1947 Hollywood actress Mildred Jenkins testified in court about her wedding night in Nevada. After marrying A.Q. Bonner, Jr., a Northern California rancher, the two had breakfast and went to a casino. “A.Q. lost all his money then insisted I give him mine because, he said, it belonged to both of us now,” she said. “When I repeatedly refused, he said I took the marriage too seriously and that he thought it was just a good gag” (Los Angeles Times, July 26, 1947). The judge granted Jenkins an annulment.
Two Minnesotans each wagered $5,000 (about $67,000 today) on a new Fort Scott, Kansas oil well not producing 25 barrels the first day. Twenty-seven Kansans pooled the same amount and bet the opposite. The latter group won and was paid.
1956 The gambling licensees of the Dunes and Silver Slipper casinos applied to restart bingo on the premises, but the Nevada Gaming Commission denied their request, stating that the return of the game to the Las Vegas Strip would be detrimental to the area. This was because in prior years when bingo had been permitted, the competition had gotten out of hand and the ample prize money had drawn so many people, it had created traffic problems.
1909 Businessman David Eldridge and self-described “desert rat,” Malapai Mike, traveled 40 miles across Death Valley in California to investigate a proposed power site for the Brockington Company in Boston, Massachusetts. On their return, they got lost in what seemed to be a sinkhole. In the oppressive heat, they grew exhausted and dehydrated, and one of their two burros died. They tossed a silver dollar to determine who’d take the remaining burro and try to get to safety. Eldridge lost. The men divvied up the water, 1 quart for Mike, 4 quarts for Eldridge. Then Mike left. He made it to civilization and safety despite the second burro also giving out. Hollow-eyed and emaciated, he told authorities the tale of his having abandoned his companion and his harrowing escape. Eldridge, who subsequently couldn’t be found, was presumed dead.
1946 Some Las Vegas, Nevada casinos handed out women’s nylons as slot machine and tango game* prizes. When the city’s board of commissioners found out, they banned it, threatening repeat offenders with losing their gambling license. It wasn’t the hosiery the officials took offense to; it was the casinos offering merchandise to encourage the playing of traditional games of chance. “We are endeavoring to maintain gaming on a high plane and feel bound to discourage and eliminate any practice which may impugn the dignity of our gaming establishments,” they said (Nevada State Journal, Oct. 12, 1946). * Tango is similar to bingo and keno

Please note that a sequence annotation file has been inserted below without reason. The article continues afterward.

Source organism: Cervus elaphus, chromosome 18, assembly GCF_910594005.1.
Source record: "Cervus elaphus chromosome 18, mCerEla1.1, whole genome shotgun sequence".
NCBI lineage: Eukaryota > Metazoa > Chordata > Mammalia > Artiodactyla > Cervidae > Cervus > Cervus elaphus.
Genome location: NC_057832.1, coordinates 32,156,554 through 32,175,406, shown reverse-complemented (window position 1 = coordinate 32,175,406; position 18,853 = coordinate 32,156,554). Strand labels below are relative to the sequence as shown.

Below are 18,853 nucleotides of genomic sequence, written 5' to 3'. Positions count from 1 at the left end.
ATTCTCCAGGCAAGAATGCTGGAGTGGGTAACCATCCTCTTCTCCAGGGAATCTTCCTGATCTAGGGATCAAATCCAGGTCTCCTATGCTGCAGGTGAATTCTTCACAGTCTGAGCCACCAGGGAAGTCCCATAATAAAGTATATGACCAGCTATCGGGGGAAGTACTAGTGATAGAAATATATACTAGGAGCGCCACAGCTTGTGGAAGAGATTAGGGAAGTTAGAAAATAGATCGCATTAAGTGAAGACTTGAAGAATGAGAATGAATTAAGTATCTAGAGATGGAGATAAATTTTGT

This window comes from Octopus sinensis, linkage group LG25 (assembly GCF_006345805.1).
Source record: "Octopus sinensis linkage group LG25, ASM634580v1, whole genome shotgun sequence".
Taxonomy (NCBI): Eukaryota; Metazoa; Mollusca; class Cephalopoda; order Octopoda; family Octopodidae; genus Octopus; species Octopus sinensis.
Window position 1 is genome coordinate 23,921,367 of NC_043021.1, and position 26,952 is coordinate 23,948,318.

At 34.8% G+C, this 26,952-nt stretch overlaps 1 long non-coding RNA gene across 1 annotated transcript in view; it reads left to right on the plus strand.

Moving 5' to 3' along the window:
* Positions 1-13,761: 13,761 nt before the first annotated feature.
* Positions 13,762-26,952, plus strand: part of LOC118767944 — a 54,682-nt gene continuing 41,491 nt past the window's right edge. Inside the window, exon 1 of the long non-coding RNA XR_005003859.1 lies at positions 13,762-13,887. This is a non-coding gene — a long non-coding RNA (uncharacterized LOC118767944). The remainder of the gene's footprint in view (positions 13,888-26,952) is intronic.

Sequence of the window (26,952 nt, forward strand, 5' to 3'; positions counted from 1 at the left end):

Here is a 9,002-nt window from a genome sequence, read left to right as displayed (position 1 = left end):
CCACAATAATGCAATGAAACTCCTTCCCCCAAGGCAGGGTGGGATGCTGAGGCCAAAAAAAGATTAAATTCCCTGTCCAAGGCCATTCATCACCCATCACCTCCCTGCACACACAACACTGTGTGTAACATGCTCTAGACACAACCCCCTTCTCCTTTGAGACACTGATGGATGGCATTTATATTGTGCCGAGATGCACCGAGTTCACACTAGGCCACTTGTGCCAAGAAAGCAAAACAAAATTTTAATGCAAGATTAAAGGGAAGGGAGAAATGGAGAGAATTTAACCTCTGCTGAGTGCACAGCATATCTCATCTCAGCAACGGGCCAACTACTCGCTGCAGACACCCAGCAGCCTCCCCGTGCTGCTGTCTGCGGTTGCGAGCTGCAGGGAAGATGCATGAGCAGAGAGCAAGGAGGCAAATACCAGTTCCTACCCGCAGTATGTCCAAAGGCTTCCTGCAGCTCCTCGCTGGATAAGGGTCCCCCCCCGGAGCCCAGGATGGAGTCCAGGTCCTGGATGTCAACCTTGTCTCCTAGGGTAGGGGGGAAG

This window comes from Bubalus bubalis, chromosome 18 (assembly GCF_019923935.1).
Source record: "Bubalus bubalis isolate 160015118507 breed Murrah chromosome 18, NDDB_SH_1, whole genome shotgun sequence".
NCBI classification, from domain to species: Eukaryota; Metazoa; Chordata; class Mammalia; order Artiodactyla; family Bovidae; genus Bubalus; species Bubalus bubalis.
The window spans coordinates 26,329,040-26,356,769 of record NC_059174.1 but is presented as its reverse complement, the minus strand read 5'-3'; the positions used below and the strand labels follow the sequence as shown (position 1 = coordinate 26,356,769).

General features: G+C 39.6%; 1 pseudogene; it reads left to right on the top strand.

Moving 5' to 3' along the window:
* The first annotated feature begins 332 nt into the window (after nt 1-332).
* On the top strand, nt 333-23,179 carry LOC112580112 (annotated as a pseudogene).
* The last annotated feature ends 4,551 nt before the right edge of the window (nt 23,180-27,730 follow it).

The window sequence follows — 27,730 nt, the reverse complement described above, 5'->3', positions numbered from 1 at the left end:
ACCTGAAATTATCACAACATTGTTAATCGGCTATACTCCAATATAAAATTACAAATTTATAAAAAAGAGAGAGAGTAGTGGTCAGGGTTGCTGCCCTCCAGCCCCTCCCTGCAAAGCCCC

1859 Before Nevada became a state (1864), a few hundred miners at Gold Hill — in what then was the Territory of Utah — passed some anti-crime laws. One forbade gambling: “No Banking games, under any consideration shall be allowed in this district under the penalty of final banishment from the District,” according to the Territorial Enterprise. Photo from the University of Nevada, Reno Special Collections: by I.E. James
1800s To amuse themselves, some miners — California ones, as reported in this case — staged lice fights and waged large sums on the outcome. They placed two Pediculus humanus face to face on a level surface and nudged them forward until their heads touched. Then the battle was on. “Through their large magnifying lenses, the men would watch the combat with intense interest. The insects would often fight with great ferocity, lunging at each other with their tusks, biting off legs, rearing up on end, and displaying throughout the most desperate valor. The struggle would only end with the death of one or both of the gladiators,” reported the Reno Evening Gazette (Feb. 5, 1880).